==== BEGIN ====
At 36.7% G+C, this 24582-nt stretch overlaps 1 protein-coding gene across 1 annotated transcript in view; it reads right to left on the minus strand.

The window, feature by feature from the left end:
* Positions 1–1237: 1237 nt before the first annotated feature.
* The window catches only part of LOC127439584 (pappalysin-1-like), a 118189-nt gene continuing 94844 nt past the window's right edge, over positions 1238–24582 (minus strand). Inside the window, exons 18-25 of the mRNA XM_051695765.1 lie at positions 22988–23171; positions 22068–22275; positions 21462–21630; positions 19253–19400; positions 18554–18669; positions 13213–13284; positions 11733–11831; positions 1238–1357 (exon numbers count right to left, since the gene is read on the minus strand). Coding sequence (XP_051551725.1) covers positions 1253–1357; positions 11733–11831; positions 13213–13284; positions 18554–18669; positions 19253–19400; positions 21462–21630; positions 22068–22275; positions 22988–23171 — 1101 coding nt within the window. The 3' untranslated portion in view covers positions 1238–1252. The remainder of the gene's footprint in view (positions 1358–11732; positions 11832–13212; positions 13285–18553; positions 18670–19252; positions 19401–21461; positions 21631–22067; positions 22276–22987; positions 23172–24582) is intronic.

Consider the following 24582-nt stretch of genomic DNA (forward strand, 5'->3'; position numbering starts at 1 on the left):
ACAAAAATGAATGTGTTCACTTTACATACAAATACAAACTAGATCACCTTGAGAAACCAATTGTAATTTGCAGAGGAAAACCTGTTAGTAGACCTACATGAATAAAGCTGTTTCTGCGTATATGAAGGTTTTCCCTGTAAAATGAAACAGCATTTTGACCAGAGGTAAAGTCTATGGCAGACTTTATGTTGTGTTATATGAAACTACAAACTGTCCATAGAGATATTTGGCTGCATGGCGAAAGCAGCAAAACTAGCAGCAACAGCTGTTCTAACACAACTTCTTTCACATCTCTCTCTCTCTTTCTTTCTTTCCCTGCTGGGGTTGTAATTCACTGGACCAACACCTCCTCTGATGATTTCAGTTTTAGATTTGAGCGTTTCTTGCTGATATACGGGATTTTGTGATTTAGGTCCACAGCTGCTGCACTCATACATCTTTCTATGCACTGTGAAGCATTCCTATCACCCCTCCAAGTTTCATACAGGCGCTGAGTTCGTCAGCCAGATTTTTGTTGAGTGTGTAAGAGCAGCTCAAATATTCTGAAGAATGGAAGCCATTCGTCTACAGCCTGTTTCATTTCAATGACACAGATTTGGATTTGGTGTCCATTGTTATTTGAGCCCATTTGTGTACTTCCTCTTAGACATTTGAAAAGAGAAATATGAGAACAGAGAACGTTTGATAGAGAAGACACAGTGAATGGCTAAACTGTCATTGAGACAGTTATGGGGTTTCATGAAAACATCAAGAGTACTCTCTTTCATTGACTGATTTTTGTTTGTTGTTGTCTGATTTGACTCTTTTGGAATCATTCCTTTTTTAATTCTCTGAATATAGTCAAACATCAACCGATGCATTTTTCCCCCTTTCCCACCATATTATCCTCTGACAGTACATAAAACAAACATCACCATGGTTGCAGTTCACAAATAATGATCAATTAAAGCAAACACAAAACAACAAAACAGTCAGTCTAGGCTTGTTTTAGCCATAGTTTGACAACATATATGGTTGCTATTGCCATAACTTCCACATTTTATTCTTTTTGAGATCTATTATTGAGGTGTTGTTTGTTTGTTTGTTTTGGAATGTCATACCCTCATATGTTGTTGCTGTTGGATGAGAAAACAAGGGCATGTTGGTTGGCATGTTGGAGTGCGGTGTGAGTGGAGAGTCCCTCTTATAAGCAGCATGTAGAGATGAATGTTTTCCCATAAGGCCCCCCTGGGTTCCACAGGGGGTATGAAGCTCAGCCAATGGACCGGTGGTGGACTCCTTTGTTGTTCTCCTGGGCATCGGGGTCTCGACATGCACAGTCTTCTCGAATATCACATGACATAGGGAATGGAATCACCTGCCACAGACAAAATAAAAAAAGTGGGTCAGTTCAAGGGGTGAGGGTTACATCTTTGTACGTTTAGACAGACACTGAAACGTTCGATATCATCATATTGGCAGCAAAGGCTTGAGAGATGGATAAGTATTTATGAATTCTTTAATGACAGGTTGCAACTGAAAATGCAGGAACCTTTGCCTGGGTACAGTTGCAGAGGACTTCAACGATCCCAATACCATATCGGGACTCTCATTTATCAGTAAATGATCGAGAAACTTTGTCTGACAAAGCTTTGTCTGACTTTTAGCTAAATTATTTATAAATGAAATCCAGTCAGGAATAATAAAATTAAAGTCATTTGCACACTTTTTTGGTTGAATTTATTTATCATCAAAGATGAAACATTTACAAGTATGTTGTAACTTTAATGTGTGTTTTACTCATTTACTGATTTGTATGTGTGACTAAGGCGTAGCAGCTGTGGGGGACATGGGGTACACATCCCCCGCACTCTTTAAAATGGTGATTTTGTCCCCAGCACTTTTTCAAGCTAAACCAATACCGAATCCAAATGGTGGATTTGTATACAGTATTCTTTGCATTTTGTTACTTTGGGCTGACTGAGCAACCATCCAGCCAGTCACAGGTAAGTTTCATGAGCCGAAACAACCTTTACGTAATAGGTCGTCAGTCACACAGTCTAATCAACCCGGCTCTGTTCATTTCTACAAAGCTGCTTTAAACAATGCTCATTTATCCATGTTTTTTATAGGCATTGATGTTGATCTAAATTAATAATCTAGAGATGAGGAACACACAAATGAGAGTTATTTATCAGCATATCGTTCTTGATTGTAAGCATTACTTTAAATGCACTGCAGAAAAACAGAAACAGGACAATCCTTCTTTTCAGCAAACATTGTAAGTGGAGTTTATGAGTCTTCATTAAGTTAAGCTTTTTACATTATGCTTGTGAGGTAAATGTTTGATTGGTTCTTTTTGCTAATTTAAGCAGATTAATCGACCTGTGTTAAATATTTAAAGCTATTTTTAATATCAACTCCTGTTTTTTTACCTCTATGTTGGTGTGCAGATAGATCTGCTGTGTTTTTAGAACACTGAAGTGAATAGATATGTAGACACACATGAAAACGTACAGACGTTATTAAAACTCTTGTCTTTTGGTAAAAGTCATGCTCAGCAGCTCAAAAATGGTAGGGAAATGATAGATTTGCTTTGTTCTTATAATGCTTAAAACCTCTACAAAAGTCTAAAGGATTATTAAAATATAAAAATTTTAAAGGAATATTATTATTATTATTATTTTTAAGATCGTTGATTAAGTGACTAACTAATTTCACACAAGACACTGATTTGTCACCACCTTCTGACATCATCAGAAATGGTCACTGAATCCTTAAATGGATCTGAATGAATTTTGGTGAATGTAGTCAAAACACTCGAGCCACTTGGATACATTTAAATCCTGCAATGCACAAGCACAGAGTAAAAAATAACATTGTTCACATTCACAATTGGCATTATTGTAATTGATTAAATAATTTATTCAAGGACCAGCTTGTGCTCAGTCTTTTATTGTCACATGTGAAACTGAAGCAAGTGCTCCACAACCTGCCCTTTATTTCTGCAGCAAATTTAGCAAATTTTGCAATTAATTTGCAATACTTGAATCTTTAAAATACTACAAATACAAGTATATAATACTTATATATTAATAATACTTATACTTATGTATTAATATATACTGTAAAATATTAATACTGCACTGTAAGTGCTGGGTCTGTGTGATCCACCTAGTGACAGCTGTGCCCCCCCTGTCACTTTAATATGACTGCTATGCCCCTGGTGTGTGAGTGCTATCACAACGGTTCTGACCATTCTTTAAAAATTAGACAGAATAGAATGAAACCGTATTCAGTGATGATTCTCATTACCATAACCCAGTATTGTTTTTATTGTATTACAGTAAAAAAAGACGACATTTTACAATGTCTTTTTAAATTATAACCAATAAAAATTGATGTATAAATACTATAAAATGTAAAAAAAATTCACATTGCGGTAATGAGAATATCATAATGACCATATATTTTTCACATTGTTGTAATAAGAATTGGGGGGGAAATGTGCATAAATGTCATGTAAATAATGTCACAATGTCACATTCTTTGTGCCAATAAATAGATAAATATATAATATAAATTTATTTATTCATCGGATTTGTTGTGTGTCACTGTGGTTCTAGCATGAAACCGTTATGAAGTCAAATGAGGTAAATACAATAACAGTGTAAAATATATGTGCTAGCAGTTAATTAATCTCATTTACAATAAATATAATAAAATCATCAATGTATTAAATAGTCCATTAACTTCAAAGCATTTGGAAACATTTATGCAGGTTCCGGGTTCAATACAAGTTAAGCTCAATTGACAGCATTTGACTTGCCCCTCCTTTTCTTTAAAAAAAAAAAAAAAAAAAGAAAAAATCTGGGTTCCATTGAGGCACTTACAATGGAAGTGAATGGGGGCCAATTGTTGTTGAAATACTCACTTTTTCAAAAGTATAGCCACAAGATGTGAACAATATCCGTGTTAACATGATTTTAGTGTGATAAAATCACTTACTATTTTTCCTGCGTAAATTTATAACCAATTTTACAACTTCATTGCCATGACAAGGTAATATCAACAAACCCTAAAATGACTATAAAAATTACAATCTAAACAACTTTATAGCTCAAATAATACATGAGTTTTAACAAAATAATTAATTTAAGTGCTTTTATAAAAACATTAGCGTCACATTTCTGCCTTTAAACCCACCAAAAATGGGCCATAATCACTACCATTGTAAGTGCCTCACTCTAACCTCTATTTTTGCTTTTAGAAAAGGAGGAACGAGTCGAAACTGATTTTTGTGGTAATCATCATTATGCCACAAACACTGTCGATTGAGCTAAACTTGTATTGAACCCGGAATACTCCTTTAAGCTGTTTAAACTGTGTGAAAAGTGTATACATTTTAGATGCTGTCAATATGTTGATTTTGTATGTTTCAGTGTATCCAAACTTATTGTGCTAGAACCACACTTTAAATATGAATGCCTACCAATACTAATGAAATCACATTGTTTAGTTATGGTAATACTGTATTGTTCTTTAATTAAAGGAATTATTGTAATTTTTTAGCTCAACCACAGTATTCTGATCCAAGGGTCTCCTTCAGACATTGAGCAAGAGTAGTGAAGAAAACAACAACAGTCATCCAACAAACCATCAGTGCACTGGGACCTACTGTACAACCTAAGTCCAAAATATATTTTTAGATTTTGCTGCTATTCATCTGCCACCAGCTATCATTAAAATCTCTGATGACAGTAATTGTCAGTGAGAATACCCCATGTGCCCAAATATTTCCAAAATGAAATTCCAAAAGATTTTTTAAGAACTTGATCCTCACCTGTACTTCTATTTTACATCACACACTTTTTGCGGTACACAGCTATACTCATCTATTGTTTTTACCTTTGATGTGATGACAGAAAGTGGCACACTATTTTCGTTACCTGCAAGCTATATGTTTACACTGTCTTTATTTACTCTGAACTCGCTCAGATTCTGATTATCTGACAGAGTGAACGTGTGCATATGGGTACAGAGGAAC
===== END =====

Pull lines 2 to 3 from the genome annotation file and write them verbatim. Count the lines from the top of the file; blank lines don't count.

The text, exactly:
The window, feature by feature from the left end:
* Positions 1–1237: 1237 nt before the first annotated feature.